At Home With Samuel Johnson - Adam Stevenson 2011
I’ll admit it, although I love the concept for this writing and have so many wonderful ideas and places to put Samuel Johnson and hear his opinions, he is so distinctive, so unique, that I find the challenge of writing Johnson close to impossible. Well done to those who have tried I suppose.


Sunday 28 August 2011

Haiku Diaries

Along with my folks
To London's Olympia
But it's not open.

Sunday roast with folks
Well dones to expectant friends
and home to my fleas.

Reading and writing
Stilton and port and fruit pie
Smiling calm am I.

Allied against fleas
Team tidy tirelessly
Victory is ours

Some blighters survived
So the war continues still
But read a good book.


Friday 26 August 2011

A little bit of good news.

I found out this morning that I have won the Dark Tales writing competition with my short story The Good Girl. As a result the story will be published in Dark Tales magazine for horror and speculative fiction.

The Good Girl is about the friendship between a little girl and a serial killer known for the dismemberment of his victims, although the focus of the story is on friendship rather than dismemberment which makes it surprisingly sweet.

All people wishing to purchase a copy or generally look around the website need click here.



Today's Haiku.

Flea bites awake me
But some good news awaits me
Someone wants my text.

Tuesday 23 August 2011

My trip haiku.

I was challenged by a friend to write a haiku diary. I start with the entries about a trip away to Lancashire to see some of my oldest and bestest friends. 

Blackburn to see Carl
Eight hours by coach. Worth it.
Old friends don't change much.

Grace, Carl and I took
nostalgic drinks in old pubs
I kipped on grass verge.

Bleary eyes and head
Bickering, joking, laughing
Ate Salford curry

Kate Bush-ing on moors
Sitting on top of the world
Eternal ride home.

Home, safe and knackered
The fleas are biting again
So pleased to see me

Itchiness awake!
The fleas, on the move again
But the novel crawls

Disappointing day
Gave in to lazy urges
All play and no work

- Hmmm, mysterious in haiku aren't they? Maybe I shall improve.


Monday 15 August 2011

Goldsmith Season: Why I Love Oliver Goldsmith

Poor Oliver Goldsmith, he has spent his entire life and posthumous reputation in Samuel Johnson’s shadow and it’s easy to see why. Samuel Johnson was a deeply complex man with a firm and muscular command of the English language. A writer of such strong and sensible moral force that I (personally) can’t find anyone to have written better on the subject since. A man who wrote the authoritative dictionary in English (that retained that position for over one hundred years) almost single-handedly and a man with so many quotable nuggets that he is second only to the Bible in entries in The Oxford Dictionary of Quotations. Add to this, Samuel Johnson was well served by three biographies, including Boswell’s, one of the most influential biographies in English and where most people get an introduction to the character of Oliver Goldsmith, where he serves as the clown.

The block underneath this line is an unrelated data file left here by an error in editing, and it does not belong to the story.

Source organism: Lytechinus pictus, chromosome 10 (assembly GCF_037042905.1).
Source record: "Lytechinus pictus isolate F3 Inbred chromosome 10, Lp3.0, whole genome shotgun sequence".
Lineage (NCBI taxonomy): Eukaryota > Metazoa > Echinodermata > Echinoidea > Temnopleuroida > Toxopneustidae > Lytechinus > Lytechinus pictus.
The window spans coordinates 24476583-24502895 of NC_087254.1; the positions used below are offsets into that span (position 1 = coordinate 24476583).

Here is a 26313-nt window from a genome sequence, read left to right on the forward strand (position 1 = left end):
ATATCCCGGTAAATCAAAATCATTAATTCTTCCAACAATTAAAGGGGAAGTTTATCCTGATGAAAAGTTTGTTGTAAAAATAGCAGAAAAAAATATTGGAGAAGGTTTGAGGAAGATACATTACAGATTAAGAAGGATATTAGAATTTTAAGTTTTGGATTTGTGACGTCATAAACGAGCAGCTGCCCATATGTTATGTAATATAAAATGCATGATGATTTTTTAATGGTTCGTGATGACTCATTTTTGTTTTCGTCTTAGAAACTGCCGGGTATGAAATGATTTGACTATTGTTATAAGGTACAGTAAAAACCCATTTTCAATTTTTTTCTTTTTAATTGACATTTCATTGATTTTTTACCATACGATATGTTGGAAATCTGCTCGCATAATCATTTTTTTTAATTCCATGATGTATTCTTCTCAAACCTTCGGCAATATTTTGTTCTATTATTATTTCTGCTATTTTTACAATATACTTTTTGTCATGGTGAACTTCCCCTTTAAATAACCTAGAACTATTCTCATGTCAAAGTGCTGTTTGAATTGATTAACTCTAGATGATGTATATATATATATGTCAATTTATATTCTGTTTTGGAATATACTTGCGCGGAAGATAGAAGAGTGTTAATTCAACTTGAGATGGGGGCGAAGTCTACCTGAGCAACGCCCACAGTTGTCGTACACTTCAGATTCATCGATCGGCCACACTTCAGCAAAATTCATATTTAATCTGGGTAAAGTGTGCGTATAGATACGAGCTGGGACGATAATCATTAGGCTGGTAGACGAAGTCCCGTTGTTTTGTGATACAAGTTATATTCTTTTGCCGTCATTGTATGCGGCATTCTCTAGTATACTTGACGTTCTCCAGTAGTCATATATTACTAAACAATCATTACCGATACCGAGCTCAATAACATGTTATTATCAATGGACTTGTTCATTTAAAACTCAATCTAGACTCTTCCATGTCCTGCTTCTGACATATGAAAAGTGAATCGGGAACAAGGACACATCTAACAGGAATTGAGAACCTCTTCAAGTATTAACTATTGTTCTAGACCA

But Goldsmith is a fantastic writer himself. He might have less moral weight then Johnson, but he is far more readable and entertaining. Even his contemporaries, who found him a rather laughable person, admired the clarity and pleasurableness of his writing. Goldsmith made a lot his money by creating ‘compilations’, where he would read and condense research on a subject in a way that was entertaining and vivid. His compilations of the histories of Greece and Rome were standard school textbooks for nearly the same length of time that Johnson’s was the standard dictionary.
His essays collections, ‘The Bee’ and ‘The Citizen of the World’ are still enjoyable today, especially the latter. Where Johnson’s essays are powerful calls to moral arms, Goldsmiths are largely light, silly pieces about some very contemporary issue. What is incredible is that Goldsmith’s eye for the universal human detail means that these essays can still make a reader laugh.